Press release 33/24 - 25.03.2024

Measuring greenwashing in companies

A conceptual framework for a greenwashing risk indicator has been developed at the Centre for Climate Resilience.

When companies represent themselves as being more environmentally friendly than they actually are it damages society. Until now, it has been difficult to estimate the extent of greenwashing. Now, two researchers from the Centre for Climate Resilience at the University of Augsburg have developed a conceptual framework for a greenwashing indicator, which can be used to uncover cases of greenwashing more quickly. Their article has been published in the journal “Review of Managerial Science.”

Greenwashing Adobe

Greenwashing is used by companies to make their businesses appear more environmentally friendly than they actually are, but this damages the environment and our society. Until now, there has been a lack of uniform standards by which to measure the extent of greenwashing in companies. Prof. Dr Sebastian Utz from the University of Augsburg and Prof. Dr Gregor Dorfleitner from the University of Regensberg, both members of the Centre for Climate Resilience, want to change this with their conceptual framework for a greenwashing indicator. It provides an indication of where a company stands in relation to greenwashing. Their article has recently been published in the journal “Review of Managerial Science.”

Green appearances can be deceiving

The indicator developed by Utz and Dorfleitner can be used to calculate the difference between what a company claims about its green credentials and what they actually are. For this, various information on a company’s green activities is used. On the one hand, “soft” data, which is difficult to clearly measure, from the areas of Environmental, Social and Governance (ESG) is used, including textual self-promotion materials and other activities that make the business appear green. A company’s sustainability report belongs to this area of analysis, as does its commitment to voluntary initiatives. This data is then contrasted with measurable “hard” ESG data, which actually measures how green a company is, based on such things as the amount of CO2 emissions it releases. The result is then aggregated with a value of between 0 and 1: the higher the value, the higher the probability that greenwashing is occurring in the company, independent of whether this is intentional or unintentional.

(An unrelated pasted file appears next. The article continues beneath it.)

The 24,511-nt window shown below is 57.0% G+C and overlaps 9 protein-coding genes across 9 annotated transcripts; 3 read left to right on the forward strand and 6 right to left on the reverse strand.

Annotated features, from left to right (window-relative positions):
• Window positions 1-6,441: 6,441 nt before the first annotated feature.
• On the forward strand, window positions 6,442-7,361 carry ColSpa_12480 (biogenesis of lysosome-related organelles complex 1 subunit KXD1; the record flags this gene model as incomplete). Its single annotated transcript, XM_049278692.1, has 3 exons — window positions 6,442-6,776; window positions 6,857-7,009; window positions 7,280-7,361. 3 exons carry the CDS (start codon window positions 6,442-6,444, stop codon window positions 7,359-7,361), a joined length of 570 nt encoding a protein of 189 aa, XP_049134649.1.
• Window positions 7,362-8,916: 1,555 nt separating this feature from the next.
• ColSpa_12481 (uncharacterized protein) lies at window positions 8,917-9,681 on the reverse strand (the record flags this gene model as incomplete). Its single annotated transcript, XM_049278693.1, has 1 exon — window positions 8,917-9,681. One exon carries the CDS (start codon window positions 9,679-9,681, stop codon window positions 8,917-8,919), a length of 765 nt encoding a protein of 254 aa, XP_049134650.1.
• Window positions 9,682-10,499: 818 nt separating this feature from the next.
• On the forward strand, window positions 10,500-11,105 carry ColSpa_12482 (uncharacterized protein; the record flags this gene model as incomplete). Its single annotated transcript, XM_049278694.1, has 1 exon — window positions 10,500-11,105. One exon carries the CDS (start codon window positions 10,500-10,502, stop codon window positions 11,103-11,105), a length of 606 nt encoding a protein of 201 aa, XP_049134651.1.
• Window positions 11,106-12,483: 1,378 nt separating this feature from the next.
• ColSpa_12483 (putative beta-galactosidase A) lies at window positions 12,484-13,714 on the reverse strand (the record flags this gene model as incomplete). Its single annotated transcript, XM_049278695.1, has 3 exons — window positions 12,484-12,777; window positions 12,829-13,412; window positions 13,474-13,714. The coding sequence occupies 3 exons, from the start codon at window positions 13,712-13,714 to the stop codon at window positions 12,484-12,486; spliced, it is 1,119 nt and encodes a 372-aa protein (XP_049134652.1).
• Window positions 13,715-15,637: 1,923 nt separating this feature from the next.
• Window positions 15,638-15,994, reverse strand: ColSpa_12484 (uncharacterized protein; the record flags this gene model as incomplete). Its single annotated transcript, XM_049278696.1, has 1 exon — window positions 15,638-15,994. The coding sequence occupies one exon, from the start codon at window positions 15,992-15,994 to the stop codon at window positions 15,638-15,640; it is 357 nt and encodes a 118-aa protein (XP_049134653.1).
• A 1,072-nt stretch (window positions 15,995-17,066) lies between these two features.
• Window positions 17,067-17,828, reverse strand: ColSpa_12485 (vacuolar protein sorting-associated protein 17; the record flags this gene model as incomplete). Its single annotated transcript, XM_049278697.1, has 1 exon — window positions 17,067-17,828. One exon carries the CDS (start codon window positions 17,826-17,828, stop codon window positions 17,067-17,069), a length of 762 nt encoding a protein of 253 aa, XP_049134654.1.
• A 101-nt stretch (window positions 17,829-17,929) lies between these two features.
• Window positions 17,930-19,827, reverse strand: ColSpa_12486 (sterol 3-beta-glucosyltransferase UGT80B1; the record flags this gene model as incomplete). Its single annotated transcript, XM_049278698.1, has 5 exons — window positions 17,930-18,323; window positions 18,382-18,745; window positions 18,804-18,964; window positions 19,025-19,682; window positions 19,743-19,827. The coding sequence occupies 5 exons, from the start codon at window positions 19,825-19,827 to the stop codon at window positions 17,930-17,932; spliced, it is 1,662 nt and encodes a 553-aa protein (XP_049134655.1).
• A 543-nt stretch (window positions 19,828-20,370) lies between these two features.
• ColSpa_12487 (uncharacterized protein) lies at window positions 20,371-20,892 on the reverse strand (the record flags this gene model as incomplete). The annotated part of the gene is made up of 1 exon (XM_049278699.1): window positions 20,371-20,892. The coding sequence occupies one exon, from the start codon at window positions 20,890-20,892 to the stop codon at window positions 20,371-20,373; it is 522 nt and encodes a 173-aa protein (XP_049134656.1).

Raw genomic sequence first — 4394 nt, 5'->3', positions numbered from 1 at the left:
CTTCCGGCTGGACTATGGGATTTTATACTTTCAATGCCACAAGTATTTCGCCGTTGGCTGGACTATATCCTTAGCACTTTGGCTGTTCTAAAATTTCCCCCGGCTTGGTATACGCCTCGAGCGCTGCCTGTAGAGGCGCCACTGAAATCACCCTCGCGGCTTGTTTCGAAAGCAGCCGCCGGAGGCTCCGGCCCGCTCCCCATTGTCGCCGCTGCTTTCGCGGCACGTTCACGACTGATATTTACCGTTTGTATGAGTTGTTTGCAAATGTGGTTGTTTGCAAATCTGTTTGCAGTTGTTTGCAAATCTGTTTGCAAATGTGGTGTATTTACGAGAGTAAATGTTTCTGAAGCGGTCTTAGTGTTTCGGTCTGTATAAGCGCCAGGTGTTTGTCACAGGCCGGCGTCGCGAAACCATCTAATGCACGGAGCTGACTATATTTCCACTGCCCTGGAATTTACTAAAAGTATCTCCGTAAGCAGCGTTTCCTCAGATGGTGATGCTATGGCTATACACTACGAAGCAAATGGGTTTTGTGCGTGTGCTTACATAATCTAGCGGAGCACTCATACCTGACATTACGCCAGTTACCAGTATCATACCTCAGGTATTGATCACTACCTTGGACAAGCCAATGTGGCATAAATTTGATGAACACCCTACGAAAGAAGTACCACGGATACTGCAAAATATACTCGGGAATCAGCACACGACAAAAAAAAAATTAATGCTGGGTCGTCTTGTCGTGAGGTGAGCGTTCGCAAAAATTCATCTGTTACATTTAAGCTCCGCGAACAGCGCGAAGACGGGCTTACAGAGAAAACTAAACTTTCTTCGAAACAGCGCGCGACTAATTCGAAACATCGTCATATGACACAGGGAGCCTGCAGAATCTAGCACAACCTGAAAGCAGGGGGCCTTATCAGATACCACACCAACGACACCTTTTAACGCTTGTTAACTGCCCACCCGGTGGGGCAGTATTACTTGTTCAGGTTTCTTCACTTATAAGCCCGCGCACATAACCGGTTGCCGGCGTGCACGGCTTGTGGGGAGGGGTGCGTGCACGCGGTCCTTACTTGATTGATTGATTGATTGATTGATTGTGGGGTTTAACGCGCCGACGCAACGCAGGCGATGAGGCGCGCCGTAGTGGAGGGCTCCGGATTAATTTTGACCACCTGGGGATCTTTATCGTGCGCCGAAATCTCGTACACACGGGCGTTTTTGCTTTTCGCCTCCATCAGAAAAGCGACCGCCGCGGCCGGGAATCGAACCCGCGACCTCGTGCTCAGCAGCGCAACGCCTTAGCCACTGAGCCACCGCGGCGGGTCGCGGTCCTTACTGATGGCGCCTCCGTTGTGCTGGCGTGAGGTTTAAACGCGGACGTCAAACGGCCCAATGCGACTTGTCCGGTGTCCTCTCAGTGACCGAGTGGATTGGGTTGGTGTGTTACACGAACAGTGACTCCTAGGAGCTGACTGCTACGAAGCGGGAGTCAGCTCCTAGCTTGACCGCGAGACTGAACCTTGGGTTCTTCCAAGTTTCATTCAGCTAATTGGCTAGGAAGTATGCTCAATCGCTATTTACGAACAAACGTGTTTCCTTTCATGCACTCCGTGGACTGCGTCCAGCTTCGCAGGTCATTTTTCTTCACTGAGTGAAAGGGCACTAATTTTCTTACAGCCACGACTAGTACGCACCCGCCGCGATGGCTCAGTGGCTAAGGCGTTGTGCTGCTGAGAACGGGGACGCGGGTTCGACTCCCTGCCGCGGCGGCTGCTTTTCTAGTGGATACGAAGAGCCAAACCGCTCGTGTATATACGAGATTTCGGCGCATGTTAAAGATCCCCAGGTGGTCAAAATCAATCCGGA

“Our indicator should make it possible to systematically identify greenwashing risk on a broad basis,” says Utz. This is because the calculation is based on data that can be systematically collected for many companies, or if it is not available, it can be estimated using a corporate misconduct factor.

Greenwashing is not only used by companies

“Until now, many cases of greenwashing have probably gone undetected because it is very time-consuming to investigate allegations at the company level,” explains Utz. The greenwashing indicator will make the green activities of companies comparable. “It is therefore of interest to investors, regulatory authorities, and consumers,” say the researchers. Risks that result from greenwashing activities can be detected earlier and included in decision processes.

“The indicator also contributes to better environmental protection,” says Dorfleitner. It can be used to find out what the drivers of greenwashing were in the past to predict future greenwashing, but also to record improvements over time.

Both researchers work together at the Centre for Climate Resilience in Augsburg: Utz as a full member and Dorfleitner as an associate member. Their research on the greenwashing indicator is funded by the Stiftung Mercator in the context of the project “Machbarkeitsstudie Greenwashing Scores.”

Original publication:

Gregor Dorfleitner, Sebastian Utz: Green, green, it’s green they say: a conceptual framework for measuring greenwashing on firm level, in: Review of Managerial Science, (Open Access)

Scientific contact

Prof. Dr. Sebastian Utz: Finanzwirtschaft mit dem Schwerpunkt Climate Finance

Media contact

Michael Hallermayer
Deputy Media Officer
Communications and Media Relations